VALDOSTA – Jeanette Newbern Coody, a longtime philanthropist, turns 100, Sept. 19, and she continues to work and serve in the community.
Honors for her lifetime of service have come to Coody from winning the highest award given by Levi Strauss, she also won the highest club award in the nation, the Jennie Award, and this past August, she received The Haven’s first lifetime achievement award.
Coody was employed at Levi Strauss & Co., and in 1986, she was given $40,000 to donate to domestic violence causes.
“The company with whom I worked, Levi Strauss & Co., offered assistance through their foundation for many provisions in each city in which they were located,” Coody said. “I began to think of the possibility of a shelter in Valdosta because in the year 1986, domestic violence was a special project companywide.”
Coody gained the support of Levi Division Manager Mary Ellen McLoughlin of Knoxville, Tenn., to come to Valdosta the following day, and together they developed a quick plan to become a benefactor of the funding. Coody worked tirelessly to get the project going.
At the time, Levi Strauss Co. was one of the largest employers in the area and its philanthropic efforts in the community were vital to a variety of local programs and services.
Coody facilitated the corporation’s initial commitment and worked for 12 years to support The Haven and to improve local services to battered women and children.
According the the Haven, “under the guidance of Harvey Yellin, the Victim-Witness Assistance Program’s senior advocate, a Battered Women’s Task Force was formed in October of 1986 and the planning of an emergency shelter program was begun. The Task Force applied for and received a 501c(3) nonprofit incorporation and the temporary emergency shelter was opened July 18, 1988, with a trained staff and supportive community behind it.”
Today, The Haven has 18 staff members and eight programs serving victims in a nine-county area, including Lowndes, Brooks, Colquitt, Echols, Berrien, Cook, Lanier, Clinch and Atkinson counties, in South Georgia.
“My greatest accomplishment,” she said, “is learning to let go and let God. Many accolades have come my way for which I am grateful, but learning not to worry about ‘things’ and let God lead me is an accomplishment that did not come easy. Each obstacle in my life has been a strengthening process, a stepping stone to a higher plane. I give God the glory for everything I am or have become. I am just his obedient child trusting him daily.”
Through her former employment with Levi-Strauss, through her church, Valdosta’s First Baptist, where she sings in the choir and teaches a Sunday School class, and through Azalea City Woman’s Club, which she is a charter member, Coody has devoted her life to discovering needs and finding ways to fulfill them.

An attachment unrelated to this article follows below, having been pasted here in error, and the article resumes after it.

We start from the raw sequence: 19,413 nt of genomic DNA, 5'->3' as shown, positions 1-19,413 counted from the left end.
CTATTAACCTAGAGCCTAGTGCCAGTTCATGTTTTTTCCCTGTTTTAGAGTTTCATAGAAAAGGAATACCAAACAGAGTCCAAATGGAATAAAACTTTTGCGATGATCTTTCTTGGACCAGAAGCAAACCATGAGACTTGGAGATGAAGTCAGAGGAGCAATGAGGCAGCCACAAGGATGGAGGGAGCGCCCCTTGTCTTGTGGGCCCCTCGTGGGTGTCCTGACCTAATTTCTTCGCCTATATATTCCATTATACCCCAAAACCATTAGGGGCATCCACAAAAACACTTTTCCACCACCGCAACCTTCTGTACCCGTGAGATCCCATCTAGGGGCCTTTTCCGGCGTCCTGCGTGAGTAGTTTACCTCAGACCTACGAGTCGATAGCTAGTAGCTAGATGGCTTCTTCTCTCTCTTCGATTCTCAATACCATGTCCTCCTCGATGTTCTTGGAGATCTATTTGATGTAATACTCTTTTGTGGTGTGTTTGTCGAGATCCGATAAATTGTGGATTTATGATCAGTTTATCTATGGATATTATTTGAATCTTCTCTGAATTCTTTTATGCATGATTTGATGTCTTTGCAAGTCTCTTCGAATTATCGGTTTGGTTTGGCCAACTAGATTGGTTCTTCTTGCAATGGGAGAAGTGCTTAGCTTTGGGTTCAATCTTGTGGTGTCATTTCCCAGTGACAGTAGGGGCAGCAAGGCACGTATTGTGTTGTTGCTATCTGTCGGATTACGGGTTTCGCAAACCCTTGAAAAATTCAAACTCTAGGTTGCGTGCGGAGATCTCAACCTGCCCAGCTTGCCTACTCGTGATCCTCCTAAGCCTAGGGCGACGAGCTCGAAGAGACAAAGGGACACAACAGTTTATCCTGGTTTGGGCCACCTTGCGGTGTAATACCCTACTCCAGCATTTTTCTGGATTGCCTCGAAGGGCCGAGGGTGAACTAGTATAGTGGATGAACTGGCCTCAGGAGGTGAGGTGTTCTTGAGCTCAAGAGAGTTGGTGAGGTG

“I am not a part of things just to be a part,” she said. “Life is about helping others. I would rather give than receive.”
Coody has volunteered with the Boys and Girls Club of Valdosta and the Valdosta-Lowndes County Chamber of Commerce. She not only helps on the community level but on a personal level.
Throughout the years, Coody has been dedicated to helping the ladies of Levi. She has helped women find jobs, enroll in GED classes and has built relationships with many.
Annie Roberts has been Coody’s roommate for more than 20 years. Roberts was hospitalized for six months, Coody had to adjust to not having her friend and housemate.
“In 23 years, we have never had an unkind word,” she said. “She has taken care of me and I have taken care of her.
“My mother’s name was Annie and since she passed God has always given me an Annie,” she said. “When my husband was killed, there was an Annie and when Levi closed, I was given my Annie now.”
Coody is the longest living of her eight siblings. In July, she held a celebration for her Newbern family and relatives. Coody said family came from Fort Pierce, Fort Myers, Jacksonville and Tallahassee, Florida.
“I am the youngest child, my mother passed when I was just eight months old,” she said. “I wanted to meet my family members to share with them some things that they may not have known about me.
“I am not a part of things just to be a part,” Coody said, “I have seen many changes over the years and the worst of all is how we take care of each other. I would love to see people return to loving one another because love is an action word.”